A group of terrorists, led by Lou Kramer (Anthony Perkins, at his bitchiest) and Harold Schulman (Michael Parks), have hijacked Esther, a supply ship that services two North Sea oil rigs, Ruth and Jennifer. Kramer demands that the British government pay him 25 millions pounds. If he’s not paid, he’ll blow up the two oil rigs, destroying the British economy and causing a catastrophic environmental disaster. Kramer has also rigged the Esther with explosives. If anyone tries to board the boat, he will blow both the ship and himself up, taking the crew with him.
The British Prime Minister (Faith Brook, playing Margaret Thatcher) could pay the ransom or she could call in counter terrorism expert, Rufus Excalibur ffolkes (Roger Moore).
(Though the name undoubtedly looked odd to American audiences, ffolkes is a common Welsh surname and is often spelled with both fs lowercase.)
Made in between The Spy Who Loved Me and Moonraker, ffolkes was Roger Moore’s attempt to defy the typecasting that had defined his career. Other than his loyalty to Queen and country, ffolkes has very little in common with James Bond. James Bond was a suave smoker who bedded several women per film, lived in a hip London flat, drank Martinis, and was always ready with a quip. ffolkes is humorless, drinks Scotch, hates cigarette smoke, and lives in an isolated castle. The biggest difference between Bond and ffolkes? Embittered by one bad marriage, ffolkes has no interest in women and refuses to work with them. Instead, ffolkes loves cats.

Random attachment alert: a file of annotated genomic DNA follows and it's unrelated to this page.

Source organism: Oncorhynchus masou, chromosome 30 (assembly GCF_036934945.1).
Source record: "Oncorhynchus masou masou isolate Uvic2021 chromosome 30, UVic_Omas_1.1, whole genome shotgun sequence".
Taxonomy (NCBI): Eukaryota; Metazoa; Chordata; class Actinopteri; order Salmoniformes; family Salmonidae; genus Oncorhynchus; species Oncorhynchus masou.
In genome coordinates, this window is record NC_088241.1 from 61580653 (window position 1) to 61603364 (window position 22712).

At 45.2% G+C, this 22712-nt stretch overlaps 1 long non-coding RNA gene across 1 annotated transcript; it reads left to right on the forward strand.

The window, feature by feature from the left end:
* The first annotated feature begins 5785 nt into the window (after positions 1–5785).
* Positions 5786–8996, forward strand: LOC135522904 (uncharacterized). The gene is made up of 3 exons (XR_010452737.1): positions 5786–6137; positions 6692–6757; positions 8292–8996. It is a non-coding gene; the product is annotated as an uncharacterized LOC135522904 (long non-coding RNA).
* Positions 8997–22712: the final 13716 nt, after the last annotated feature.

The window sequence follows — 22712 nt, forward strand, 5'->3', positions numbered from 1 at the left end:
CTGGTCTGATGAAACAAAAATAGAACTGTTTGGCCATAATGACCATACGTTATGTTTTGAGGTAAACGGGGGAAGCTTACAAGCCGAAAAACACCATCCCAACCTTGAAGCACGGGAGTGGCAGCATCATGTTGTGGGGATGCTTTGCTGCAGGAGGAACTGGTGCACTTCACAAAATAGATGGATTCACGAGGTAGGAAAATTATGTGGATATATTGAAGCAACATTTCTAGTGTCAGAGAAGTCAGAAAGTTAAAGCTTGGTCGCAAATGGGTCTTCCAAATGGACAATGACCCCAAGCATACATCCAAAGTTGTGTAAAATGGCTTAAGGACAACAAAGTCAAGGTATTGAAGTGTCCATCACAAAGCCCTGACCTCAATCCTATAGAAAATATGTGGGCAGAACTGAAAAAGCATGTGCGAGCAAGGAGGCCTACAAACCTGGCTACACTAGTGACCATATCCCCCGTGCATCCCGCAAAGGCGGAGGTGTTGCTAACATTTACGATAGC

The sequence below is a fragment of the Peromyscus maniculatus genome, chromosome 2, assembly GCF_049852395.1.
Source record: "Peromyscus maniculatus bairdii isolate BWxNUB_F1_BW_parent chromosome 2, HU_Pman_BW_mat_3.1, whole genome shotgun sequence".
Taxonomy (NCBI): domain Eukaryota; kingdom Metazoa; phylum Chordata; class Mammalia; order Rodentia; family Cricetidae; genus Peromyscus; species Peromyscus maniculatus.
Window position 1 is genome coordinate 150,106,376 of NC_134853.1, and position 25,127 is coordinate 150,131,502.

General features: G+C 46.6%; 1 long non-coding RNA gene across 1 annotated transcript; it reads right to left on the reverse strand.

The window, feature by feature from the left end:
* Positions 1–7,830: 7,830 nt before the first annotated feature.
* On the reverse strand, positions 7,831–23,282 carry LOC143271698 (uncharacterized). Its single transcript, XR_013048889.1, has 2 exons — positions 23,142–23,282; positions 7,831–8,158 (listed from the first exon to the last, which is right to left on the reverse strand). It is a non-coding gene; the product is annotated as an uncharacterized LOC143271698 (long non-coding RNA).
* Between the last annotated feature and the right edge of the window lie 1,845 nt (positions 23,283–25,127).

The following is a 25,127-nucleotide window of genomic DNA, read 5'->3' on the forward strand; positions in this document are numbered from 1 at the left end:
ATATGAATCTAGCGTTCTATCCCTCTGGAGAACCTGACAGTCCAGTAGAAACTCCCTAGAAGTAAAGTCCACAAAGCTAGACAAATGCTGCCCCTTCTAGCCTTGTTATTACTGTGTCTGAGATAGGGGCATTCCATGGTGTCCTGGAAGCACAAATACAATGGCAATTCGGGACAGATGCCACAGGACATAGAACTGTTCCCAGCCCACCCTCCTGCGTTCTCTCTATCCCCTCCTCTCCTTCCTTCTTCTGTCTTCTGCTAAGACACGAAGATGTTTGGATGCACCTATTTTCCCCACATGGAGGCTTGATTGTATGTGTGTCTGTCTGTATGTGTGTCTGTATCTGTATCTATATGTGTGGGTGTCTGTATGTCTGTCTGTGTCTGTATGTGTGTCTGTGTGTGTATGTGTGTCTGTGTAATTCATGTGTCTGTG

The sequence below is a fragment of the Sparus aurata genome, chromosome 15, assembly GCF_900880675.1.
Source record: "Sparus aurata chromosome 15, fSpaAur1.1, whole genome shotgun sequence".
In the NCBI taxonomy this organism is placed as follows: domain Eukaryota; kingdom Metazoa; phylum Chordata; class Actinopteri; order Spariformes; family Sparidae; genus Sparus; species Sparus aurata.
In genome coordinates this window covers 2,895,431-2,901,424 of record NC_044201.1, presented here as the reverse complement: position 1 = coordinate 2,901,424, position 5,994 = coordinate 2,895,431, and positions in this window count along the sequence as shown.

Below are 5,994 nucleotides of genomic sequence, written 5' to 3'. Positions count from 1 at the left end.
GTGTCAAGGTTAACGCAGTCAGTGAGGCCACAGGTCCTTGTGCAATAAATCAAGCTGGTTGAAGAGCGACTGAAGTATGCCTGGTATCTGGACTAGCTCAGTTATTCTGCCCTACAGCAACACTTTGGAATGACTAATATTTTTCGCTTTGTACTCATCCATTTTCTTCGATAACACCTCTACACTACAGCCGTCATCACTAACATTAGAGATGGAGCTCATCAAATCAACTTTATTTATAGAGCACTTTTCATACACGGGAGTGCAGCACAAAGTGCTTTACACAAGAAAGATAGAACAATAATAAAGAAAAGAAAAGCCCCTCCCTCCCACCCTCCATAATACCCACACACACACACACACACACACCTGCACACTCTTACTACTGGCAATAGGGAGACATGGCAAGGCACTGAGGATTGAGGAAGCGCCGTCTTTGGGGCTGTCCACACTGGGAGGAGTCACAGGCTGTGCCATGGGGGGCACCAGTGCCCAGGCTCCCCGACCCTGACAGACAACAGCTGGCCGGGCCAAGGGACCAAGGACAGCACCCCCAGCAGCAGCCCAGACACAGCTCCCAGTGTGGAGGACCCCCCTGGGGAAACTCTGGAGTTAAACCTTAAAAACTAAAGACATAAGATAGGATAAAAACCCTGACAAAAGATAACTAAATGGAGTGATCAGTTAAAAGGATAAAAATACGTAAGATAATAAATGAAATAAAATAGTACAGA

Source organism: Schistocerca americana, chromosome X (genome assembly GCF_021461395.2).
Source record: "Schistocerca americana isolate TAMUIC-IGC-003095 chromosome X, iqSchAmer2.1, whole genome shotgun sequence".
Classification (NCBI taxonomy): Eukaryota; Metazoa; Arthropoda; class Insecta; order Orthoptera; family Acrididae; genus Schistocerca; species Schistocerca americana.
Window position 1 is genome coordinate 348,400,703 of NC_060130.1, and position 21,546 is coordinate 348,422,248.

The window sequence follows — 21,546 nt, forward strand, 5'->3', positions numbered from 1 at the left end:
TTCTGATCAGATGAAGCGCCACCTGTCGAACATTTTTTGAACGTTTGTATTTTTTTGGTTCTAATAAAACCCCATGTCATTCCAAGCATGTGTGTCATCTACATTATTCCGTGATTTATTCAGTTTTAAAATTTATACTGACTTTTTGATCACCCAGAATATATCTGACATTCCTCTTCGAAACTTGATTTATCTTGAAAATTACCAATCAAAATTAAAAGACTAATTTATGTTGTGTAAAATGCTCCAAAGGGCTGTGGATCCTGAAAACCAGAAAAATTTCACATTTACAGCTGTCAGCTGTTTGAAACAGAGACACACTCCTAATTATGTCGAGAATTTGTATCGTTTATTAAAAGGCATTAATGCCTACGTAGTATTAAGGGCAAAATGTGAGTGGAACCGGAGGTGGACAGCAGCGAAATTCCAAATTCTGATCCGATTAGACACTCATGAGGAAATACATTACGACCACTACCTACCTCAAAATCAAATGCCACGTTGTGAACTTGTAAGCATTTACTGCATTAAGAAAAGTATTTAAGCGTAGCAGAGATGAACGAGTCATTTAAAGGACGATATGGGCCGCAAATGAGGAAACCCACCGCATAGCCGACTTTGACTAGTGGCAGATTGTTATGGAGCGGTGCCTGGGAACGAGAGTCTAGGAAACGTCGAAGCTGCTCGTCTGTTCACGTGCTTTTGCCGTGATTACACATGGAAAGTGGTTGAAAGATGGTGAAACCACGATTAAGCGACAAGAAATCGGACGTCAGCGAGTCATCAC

ffolkes had always been overshadowed by Moore’s work as James Bond but it holds up well as a good, old-fashioned adventure film. In many ways, Anthony Perkins’s Kramer feels like a predecessor to Die Hard‘s Hans Gruber and, if ffolkes had been released ten years later, it probably would have been referred to as being “Die Hard at sea.” If you can get used to him playing someone other than James Bond, Roger Moore does a good job as the eccentric ffolkes and James Mason provides welcome support as ffolkes’s only friend.
Though ffolkes was a box office disappointment, it retains a cult following and it used to show up regularly on British television. (I saw it at least once every summer that I went to the UK.) When it was originally released in the U.K., it was called North Sea Hijack. When it was released in the U.S., presumably under the assumption that American audiences wouldn’t be able to find the North Sea on a map, the title was changed to ffolkes, which probably left audiences more confused than the North Sea ever would have. When the movie was first broadcast on American television, the title was changed yet again, this time to Assault Force.
To quote Roger Moore: “The film has so many title changes that I’ve lost count. But everyone seems to like the character I played.”
For tomorrow’s movie a day, it’s another film where Roger Moore did not play James Bond, The Cannonball Run.